It’s easy to develop rapport with someone when you meet them face-to-face. A friendly handshake, the right amount of eye contact: these are the things that build connections. But exactly what do you do when you’re trying to achieve rapport building over the phone? Nick Drake-Knight addresses this very issue.
Have you noticed how some people are super-talented at creating rapport with customers? Chances are they are using techniques, either consciously or unconsciously, that build trust and understanding.
The dictionary definition of rapport is: “A sympathetic relationship or understanding” or, put simply: “being a friend”.
The first rule of rapport building over the phone is to be natural. The challenge in most call centres is that people are required to follow a script format with structured and sequenced question sets. Following pre-set scripted question sets (or statements) limits the flexibility of a person to use his/her own initiative. Scripts provide a consistency of process, but not always a consistency of warmth.
Scripts don’t have to mean robot-like responses, however. Most scripted processes include sufficient flexibility for a degree of natural rapport building. We all know how to build rapport. We don’t need scripts to enjoy the relationships we have with our friends and workmates; it just comes naturally.
We ‘go with the flow’ and chat about matters relating to the subject in hand in a relaxed and friendly manner. The same principle applies to professional rapport building, within a framework of outline scripts that ensure consistency of process.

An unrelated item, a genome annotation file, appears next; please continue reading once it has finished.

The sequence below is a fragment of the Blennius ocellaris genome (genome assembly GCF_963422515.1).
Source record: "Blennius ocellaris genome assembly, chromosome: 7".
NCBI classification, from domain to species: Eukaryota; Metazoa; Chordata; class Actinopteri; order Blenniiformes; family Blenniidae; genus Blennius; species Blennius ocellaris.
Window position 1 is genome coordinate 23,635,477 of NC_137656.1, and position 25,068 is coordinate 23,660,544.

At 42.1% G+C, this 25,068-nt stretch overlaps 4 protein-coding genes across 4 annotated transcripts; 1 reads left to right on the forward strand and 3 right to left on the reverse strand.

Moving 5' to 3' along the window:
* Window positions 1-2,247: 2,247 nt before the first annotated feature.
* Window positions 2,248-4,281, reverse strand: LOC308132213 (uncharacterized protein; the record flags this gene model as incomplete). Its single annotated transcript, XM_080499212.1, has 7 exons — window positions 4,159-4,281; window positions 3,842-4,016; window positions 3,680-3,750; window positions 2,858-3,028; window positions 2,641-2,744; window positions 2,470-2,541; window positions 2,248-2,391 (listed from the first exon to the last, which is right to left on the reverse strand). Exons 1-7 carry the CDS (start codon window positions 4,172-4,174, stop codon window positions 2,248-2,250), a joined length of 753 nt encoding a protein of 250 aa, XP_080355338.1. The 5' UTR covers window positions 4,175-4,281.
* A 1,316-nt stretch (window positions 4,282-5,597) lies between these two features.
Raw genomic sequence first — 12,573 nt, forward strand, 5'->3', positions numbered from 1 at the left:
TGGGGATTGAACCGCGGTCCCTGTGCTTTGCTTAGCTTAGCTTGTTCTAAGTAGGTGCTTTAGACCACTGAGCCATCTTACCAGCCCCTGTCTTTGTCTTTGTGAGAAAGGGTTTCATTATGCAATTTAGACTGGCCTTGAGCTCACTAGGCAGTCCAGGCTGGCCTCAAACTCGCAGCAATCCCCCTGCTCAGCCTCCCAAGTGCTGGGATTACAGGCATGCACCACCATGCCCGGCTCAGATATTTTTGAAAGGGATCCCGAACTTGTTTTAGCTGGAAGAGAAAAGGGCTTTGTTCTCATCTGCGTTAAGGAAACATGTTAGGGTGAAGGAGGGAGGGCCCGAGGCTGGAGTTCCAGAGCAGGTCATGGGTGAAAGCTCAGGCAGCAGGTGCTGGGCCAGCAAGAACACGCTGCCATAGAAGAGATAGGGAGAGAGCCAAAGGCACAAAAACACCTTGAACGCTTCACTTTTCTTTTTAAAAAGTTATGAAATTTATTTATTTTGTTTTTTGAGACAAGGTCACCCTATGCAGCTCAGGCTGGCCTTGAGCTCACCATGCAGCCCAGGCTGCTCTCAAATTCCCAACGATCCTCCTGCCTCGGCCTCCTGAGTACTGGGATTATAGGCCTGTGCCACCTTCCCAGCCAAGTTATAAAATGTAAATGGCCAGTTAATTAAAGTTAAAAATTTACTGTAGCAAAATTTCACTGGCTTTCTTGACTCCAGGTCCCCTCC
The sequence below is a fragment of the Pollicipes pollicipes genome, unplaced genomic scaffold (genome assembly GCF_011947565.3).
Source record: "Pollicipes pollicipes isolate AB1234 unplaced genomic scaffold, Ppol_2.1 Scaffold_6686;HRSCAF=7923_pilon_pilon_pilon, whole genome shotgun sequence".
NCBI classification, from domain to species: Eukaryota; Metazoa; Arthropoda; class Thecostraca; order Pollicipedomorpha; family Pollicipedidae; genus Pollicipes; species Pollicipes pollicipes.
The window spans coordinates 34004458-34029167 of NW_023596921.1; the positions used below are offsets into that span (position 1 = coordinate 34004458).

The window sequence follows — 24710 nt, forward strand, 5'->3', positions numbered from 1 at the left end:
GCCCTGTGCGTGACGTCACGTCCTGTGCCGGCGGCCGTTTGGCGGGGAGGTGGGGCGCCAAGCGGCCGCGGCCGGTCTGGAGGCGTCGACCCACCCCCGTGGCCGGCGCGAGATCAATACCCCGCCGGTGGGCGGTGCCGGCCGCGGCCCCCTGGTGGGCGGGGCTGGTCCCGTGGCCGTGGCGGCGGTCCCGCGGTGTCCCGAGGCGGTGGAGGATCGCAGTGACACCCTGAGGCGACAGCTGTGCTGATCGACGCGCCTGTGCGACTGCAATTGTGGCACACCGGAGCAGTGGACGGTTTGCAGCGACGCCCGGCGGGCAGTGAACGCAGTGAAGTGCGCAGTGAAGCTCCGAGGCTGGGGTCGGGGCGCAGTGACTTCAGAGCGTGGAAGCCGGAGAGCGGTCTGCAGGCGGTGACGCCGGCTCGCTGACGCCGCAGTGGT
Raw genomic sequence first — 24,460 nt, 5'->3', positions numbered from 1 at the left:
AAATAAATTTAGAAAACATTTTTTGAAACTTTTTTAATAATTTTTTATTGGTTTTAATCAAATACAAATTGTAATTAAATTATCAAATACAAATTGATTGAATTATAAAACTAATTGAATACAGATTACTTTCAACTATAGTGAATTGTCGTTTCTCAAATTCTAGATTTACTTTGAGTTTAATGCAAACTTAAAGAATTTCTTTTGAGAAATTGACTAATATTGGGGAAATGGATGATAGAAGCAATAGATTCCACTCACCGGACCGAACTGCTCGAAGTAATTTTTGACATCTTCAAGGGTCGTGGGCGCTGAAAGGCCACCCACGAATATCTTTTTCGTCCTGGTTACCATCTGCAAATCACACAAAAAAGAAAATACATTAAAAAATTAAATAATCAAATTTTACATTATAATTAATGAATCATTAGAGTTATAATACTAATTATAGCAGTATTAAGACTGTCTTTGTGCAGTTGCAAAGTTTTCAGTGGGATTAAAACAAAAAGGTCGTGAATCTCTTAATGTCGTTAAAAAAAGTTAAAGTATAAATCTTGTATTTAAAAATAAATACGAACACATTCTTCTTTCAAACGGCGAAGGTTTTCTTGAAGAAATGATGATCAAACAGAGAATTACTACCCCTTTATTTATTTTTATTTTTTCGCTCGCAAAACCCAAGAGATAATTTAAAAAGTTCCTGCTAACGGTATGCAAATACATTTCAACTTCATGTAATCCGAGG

|Key learning points on rapport building over the phone
The way that language is used in a call centre scenario has profound effects on the thinking and emotional state of customers. Most customers making an in-bound call to a contact centre are doing so because of what we at Performance in People call an ’emotional driver’ – that is, something that motivates them to take action.
This will be either an urge to move away from pain (“I’m late on a payment for my credit card and I’m worried about late payment charges”) or alternatively a planned movement towards pleasure (“I’d like to take out a loan so I can buy a fabulous new car”). The customer expects, or perhaps is hoping, that the call centre operative can help satisfy these urges.
By recognising the emotional driver of the customer, skilled call centre professionals can really ramp up rapport and help the customer satisfy his need for ‘movement away’ or ‘movement towards’ by referring to the driver itself. Some good examples can be seen in the phrases: “Let’s get to the bottom of this and remove you worry” or “Let’s see if we can help you buy your fabulous new car”.
That’s what the customer wants: positivity, not a script.
Words, song and dance
The challenge in a call centre is that rapport-building options are limited because non-verbal messages are not available to you. We have to rely on the spoken word, tone and inflection to convey warmth, caring and support to the customer.
The Carphone Warehouse employees understand the importance of words, tonality and physiology in customer communication. They call it Words, Song and Dance. It’s a performance.